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Marketing scientist Kevin Gray asks Dr. Anna Farzindar of the University of Southern California about Natural Language Processing and how it is used in social media analytics.
What is Natural Language Processing (NLP)? Can you give us a non-technical definition of NLP and short history of how it came about?
Natural Language Processing is a sub-field of Artificial Intelligence, perhaps the most famous one. It is the art of human communication with machines, including texts and conversational content.
We refer to “natural language” because we aim to communicate with a computer or a smart device using human languages such as French or Korean, not with programming like Java or Python. Sometimes NLP is interchanged with “Computational Linguistics” when the emphasis is on interdisciplinary fields of linguistics, computer science, and psychology.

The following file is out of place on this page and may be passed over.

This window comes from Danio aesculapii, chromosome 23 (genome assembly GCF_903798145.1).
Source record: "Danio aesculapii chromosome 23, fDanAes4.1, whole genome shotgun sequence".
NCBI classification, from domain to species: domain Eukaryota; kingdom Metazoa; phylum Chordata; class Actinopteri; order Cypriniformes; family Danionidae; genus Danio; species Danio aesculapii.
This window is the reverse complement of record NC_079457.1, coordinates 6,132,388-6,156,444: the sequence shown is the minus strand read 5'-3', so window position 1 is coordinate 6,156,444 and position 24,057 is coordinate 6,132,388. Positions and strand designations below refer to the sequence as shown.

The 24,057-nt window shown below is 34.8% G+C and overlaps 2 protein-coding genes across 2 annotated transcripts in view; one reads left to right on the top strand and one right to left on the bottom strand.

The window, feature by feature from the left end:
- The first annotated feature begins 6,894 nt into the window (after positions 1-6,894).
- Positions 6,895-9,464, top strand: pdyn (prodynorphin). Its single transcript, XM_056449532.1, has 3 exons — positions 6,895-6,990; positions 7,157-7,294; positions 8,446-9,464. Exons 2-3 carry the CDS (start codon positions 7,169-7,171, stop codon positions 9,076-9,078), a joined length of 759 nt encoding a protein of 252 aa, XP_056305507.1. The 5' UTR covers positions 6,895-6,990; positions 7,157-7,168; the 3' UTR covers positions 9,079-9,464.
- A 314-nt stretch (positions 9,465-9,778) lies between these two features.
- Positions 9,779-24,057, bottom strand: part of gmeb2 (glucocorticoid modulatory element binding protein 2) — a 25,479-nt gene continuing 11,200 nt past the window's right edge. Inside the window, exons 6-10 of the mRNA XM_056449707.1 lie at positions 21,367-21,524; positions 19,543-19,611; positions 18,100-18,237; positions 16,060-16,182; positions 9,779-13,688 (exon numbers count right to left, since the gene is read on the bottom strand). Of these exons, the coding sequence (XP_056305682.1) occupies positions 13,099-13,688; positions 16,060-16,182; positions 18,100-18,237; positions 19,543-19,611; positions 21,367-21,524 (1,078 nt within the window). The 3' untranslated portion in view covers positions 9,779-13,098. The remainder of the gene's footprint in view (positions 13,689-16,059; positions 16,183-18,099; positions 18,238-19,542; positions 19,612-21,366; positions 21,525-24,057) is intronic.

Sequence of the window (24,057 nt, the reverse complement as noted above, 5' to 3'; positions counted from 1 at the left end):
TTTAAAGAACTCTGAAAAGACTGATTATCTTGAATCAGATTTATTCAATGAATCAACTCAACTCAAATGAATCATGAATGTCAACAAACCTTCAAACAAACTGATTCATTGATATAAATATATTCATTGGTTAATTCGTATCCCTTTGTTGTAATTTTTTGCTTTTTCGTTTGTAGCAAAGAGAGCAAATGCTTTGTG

Automatic translation is one of the early applications of NLP. This effort goes back to the 1950s when governments were interested in translating Russian into English. But today, we use NLP in our daily lives even if we don’t know the names of the methods or techniques: searching in Google, using translation in Instagram comments, asking Siri a question on an iPhone, commanding Alexa on an Amazon device in order to play music or to control your smart home, or even listening to an AI news presenter!
Can you give us some brief examples of how NLP techniques are used?
In many applications we can break complicated tasks into subtasks or modules. For a specific application, we can integrate independent NLP modules into a pipeline where, in this chain, the output of each module becomes the input for the next one.